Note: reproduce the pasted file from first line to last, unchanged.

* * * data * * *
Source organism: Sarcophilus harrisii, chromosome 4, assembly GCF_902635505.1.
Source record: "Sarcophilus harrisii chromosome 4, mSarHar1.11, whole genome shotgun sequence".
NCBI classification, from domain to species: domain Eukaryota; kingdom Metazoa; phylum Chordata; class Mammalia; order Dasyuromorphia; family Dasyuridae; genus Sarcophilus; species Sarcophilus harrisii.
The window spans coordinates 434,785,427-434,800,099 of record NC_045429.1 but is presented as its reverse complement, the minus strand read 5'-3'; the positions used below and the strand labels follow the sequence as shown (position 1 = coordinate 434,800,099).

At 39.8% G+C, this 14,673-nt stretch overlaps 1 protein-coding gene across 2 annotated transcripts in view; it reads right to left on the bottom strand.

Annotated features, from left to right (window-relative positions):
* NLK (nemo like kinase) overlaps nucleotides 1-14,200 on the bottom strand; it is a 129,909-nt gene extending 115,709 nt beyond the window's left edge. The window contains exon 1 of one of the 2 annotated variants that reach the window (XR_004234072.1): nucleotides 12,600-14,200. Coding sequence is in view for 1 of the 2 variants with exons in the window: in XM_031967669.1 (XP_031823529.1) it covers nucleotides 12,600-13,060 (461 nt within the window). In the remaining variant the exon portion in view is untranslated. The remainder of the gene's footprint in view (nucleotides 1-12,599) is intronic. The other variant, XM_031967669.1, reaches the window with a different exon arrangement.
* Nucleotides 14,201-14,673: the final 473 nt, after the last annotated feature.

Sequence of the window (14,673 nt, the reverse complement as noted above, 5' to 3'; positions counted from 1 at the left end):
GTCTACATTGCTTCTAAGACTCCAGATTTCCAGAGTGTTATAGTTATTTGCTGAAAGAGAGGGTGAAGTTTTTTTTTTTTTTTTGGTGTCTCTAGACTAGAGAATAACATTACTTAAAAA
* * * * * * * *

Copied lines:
Source organism: Sarcophilus harrisii, chromosome 4, assembly GCF_902635505.1.
Source record: "Sarcophilus harrisii chromosome 4, mSarHar1.11, whole genome shotgun sequence".
NCBI classification, from domain to species: domain Eukaryota; kingdom Metazoa; phylum Chordata; class Mammalia; order Dasyuromorphia; family Dasyuridae; genus Sarcophilus; species Sarcophilus harrisii.
The window spans coordinates 434,785,427-434,800,099 of record NC_045429.1 but is presented as its reverse complement, the minus strand read 5'-3'; the positions used below and the strand labels follow the sequence as shown (position 1 = coordinate 434,800,099).

At 39.8% G+C, this 14,673-nt stretch overlaps 1 protein-coding gene across 2 annotated transcripts in view; it reads right to left on the bottom strand.

Annotated features, from left to right (window-relative positions):
* NLK (nemo like kinase) overlaps nucleotides 1-14,200 on the bottom strand; it is a 129,909-nt gene extending 115,709 nt beyond the window's left edge. The window contains exon 1 of one of the 2 annotated variants that reach the window (XR_004234072.1): nucleotides 12,600-14,200. Coding sequence is in view for 1 of the 2 variants with exons in the window: in XM_031967669.1 (XP_031823529.1) it covers nucleotides 12,600-13,060 (461 nt within the window). In the remaining variant the exon portion in view is untranslated. The remainder of the gene's footprint in view (nucleotides 1-12,599) is intronic. The other variant, XM_031967669.1, reaches the window with a different exon arrangement.
* Nucleotides 14,201-14,673: the final 473 nt, after the last annotated feature.

Sequence of the window (14,673 nt, the reverse complement as noted above, 5' to 3'; positions counted from 1 at the left end):
GTCTACATTGCTTCTAAGACTCCAGATTTCCAGAGTGTTATAGTTATTTGCTGAAAGAGAGGGTGAAGTTTTTTTTTTTTTTTTGGTGTCTCTAGACTAGAGAATAACATTACTTAAAAA